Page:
In Kolkata, India’s second largest city, mass poverty affects millions. More than a third of the region’s 18 million people live in slums and 70,000 are homeless. Street and slum dwellers in Kolkata are mostly refugees or migrants from rural areas, driven into the city in search of livelihood. Whole families live in fragile shanties, bus shelters, and railway platforms, earning a meager living as rag pickers, petty hawkers, and daily wageworkers. Trapped in a vicious poverty cycle, they struggle daily for survival.
But it is also the site of broad-scale social programs rooted in Pentecostal faith.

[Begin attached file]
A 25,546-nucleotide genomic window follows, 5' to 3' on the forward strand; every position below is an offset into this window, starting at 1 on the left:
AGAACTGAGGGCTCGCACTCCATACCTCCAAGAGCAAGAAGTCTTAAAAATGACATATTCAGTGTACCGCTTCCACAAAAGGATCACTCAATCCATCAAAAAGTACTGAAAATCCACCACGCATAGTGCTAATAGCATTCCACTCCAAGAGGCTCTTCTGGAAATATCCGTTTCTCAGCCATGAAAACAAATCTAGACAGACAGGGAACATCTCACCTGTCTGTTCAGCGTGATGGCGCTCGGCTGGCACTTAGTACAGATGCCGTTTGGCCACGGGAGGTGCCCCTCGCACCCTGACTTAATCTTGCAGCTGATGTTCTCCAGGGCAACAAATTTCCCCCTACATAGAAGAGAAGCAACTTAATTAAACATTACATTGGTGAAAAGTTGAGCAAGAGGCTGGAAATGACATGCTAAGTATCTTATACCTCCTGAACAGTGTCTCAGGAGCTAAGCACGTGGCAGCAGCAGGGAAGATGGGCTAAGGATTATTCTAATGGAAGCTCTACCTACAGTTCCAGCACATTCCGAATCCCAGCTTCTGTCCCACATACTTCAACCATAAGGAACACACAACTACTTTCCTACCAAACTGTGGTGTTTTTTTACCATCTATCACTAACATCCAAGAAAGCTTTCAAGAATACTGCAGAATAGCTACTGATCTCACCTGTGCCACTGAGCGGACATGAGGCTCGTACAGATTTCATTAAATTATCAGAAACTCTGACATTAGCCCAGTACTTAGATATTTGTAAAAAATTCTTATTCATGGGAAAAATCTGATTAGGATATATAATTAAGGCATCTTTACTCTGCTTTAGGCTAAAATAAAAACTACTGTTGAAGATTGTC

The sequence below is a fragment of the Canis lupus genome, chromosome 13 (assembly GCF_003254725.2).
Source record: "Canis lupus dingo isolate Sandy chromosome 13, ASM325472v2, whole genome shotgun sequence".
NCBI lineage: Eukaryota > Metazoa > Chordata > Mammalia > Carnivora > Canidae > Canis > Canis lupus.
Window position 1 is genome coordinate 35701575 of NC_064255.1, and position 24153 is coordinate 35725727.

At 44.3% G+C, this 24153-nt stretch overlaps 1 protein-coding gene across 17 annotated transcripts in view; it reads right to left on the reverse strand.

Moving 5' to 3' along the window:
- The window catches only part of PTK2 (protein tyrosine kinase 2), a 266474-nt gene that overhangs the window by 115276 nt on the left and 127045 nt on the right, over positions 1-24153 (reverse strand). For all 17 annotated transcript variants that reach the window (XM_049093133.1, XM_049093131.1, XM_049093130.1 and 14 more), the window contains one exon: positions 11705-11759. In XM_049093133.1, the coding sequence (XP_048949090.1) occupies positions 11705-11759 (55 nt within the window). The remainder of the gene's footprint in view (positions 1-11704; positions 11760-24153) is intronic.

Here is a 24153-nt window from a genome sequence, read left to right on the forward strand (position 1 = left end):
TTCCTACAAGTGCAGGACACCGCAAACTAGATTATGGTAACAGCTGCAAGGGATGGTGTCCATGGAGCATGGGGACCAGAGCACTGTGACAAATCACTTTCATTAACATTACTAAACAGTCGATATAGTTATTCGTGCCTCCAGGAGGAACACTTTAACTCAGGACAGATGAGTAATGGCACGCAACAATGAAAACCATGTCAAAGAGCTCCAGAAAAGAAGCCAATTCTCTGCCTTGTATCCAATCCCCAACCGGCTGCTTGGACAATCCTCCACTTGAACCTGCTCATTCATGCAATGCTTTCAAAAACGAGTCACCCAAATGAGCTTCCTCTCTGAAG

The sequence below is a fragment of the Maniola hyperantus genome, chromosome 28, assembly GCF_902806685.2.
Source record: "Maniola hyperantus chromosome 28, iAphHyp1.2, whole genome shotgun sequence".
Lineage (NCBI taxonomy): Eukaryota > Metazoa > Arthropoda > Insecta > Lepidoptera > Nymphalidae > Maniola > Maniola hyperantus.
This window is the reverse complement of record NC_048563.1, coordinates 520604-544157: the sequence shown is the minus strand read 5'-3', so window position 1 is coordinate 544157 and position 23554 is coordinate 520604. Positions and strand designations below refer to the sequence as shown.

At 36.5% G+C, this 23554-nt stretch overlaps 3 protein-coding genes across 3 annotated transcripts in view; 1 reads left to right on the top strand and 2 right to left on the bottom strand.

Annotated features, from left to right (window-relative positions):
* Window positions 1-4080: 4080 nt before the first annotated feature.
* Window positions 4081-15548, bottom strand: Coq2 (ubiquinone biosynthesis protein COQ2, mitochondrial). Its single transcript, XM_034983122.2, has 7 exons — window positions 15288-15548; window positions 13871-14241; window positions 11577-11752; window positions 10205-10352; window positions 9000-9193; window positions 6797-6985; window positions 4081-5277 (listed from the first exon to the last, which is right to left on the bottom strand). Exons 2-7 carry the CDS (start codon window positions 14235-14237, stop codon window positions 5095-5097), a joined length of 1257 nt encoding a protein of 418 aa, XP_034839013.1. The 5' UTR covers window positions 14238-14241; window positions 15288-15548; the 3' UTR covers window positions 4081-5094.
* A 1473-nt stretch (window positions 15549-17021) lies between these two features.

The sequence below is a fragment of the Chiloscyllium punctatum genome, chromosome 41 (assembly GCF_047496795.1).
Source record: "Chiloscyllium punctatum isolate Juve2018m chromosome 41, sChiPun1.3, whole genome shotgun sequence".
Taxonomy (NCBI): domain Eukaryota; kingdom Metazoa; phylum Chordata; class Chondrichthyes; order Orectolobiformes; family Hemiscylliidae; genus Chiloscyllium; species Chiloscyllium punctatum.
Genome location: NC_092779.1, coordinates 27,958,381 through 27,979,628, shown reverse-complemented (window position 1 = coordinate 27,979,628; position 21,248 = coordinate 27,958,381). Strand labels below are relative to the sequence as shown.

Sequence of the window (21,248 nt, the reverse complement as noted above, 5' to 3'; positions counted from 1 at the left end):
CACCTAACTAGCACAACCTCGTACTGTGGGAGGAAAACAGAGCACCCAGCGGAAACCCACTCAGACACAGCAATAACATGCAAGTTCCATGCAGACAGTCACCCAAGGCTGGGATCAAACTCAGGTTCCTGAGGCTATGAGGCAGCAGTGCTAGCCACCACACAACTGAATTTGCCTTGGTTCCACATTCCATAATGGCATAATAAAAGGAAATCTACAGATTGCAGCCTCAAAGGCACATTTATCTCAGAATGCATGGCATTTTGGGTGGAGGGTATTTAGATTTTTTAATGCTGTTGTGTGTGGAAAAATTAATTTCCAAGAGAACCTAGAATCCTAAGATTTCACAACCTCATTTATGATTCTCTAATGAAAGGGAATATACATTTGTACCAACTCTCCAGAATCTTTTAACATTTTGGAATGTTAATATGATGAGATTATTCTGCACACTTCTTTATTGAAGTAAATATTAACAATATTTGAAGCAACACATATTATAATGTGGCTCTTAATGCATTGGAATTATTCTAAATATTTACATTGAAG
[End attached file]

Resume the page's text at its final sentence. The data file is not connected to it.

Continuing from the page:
“First feed our bellies ... then tell us about a God in heaven who loves us!” Decades ago, a hungry beggar flung these words at Mark Buntain, a young missionary-evangelist from North America who, with his wife, Huldah, had come to share the good news of Jesus with the people of Kolkata. The Buntains were convicted by these words, and the Assembly of God Church they founded 60 years ago launched a social outreach program that has served the poor of Kolkata ever since.
The Kolkata Assembly of God Church’s theory of change is deeply rooted in the gospel of Christ, with our ultimate goal being fullness of life for all, especially for the poor and marginalized in society. Though our initial response to the poverty trap was a spontaneous attempt to meet immediate needs at the grassroots level, with time we also developed a more studied response geared toward sustainable empowerment.